Japanese Tea Ceremony Demonstration and Tradition

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Program Description


Chado, also known as chanoyu and commonly known in English as the Japanese Tea Ceremony, is a spiritual and aesthetic disciplline for refinement of the self. The word chado means "the way of tea." This program will feature two practitioners of the Urasenke tea tradition: Liz Pfeiffer and Dean Olson. The Urasenke Foundation is one of three tea schools which have a direct lineage to tea master Sen Rikyu (1522-1591). Pfeiffer has been studying the Japanese tea tradition since 2007. In 2019-2020, she lived in Kyoto, Japan, as a student at the Urasenke Gakuen Professional College of Chado. She is the lead cataloger at MRRL and will conduct the tea ceremony. Olson has 25 years of practice and teaching in the Urasenke tea tradition. He has a background in Japanese art, literature and history. He will discuss the tea ceremony and the history of the tea schools.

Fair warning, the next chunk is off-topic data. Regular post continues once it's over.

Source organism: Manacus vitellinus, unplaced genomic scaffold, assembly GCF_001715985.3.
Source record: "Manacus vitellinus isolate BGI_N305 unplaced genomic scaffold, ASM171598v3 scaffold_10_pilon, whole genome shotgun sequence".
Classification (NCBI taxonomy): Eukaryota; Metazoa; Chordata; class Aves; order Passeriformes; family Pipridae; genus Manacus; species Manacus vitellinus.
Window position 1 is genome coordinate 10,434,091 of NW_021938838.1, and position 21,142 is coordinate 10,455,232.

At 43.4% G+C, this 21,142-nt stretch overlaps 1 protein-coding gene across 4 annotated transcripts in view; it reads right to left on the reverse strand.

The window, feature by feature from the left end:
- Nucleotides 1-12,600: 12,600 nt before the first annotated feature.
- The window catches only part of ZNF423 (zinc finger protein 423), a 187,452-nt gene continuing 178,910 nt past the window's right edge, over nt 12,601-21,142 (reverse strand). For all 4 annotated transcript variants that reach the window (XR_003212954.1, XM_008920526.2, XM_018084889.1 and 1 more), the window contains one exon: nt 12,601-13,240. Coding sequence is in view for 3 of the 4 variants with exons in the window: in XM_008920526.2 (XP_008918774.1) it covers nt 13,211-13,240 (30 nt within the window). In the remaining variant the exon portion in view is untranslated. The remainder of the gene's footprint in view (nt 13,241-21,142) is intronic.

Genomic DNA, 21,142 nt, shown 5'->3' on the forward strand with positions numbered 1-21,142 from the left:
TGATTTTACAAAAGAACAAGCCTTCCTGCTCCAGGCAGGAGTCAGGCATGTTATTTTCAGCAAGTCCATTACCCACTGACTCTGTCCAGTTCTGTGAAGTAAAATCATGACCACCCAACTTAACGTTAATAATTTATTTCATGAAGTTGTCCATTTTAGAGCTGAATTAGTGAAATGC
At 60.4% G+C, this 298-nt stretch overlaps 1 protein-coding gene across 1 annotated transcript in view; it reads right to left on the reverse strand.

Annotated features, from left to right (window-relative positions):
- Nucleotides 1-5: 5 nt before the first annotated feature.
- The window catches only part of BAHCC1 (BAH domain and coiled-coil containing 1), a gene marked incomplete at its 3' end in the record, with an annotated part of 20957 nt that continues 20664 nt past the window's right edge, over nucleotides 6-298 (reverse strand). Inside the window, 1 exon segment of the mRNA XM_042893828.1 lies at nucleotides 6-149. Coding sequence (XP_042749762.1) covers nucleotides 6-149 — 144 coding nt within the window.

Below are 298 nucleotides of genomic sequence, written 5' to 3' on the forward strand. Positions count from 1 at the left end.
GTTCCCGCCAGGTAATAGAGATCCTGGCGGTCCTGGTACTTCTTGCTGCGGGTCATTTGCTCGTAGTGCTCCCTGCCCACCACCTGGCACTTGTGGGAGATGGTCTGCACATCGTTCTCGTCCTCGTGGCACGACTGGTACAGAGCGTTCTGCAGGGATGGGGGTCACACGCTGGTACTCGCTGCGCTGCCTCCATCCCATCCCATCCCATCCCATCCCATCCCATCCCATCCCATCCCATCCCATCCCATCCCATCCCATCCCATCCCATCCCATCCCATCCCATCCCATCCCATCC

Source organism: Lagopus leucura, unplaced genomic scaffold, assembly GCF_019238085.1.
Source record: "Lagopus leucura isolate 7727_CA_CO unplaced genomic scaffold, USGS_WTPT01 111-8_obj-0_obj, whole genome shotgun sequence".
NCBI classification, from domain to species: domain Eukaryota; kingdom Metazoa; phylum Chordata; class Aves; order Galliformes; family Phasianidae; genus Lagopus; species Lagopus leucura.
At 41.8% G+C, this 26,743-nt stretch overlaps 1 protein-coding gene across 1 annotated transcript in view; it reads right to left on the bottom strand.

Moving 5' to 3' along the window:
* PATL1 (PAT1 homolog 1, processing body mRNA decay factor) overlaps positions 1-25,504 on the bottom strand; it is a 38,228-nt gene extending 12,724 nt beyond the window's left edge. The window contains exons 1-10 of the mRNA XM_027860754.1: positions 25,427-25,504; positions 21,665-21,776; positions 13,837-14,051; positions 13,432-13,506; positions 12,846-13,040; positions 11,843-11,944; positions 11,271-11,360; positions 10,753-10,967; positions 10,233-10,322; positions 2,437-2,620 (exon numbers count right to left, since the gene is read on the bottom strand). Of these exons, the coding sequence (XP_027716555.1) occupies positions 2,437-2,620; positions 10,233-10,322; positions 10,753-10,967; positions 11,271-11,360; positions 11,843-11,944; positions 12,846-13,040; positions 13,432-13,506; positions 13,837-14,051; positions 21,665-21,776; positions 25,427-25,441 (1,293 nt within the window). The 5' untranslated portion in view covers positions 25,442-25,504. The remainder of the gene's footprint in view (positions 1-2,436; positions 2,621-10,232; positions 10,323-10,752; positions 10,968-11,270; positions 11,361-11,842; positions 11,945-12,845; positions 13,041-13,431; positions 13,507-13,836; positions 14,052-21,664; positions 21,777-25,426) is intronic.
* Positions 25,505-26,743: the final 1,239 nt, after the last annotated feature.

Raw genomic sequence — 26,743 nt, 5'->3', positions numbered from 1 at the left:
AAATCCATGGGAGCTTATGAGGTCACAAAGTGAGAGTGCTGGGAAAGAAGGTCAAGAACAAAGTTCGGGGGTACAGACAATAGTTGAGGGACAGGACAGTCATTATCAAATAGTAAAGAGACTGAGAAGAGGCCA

Registration is limited to 25 for those who would like to sample a bowl of tea. Others are welcome to observe the ceremony.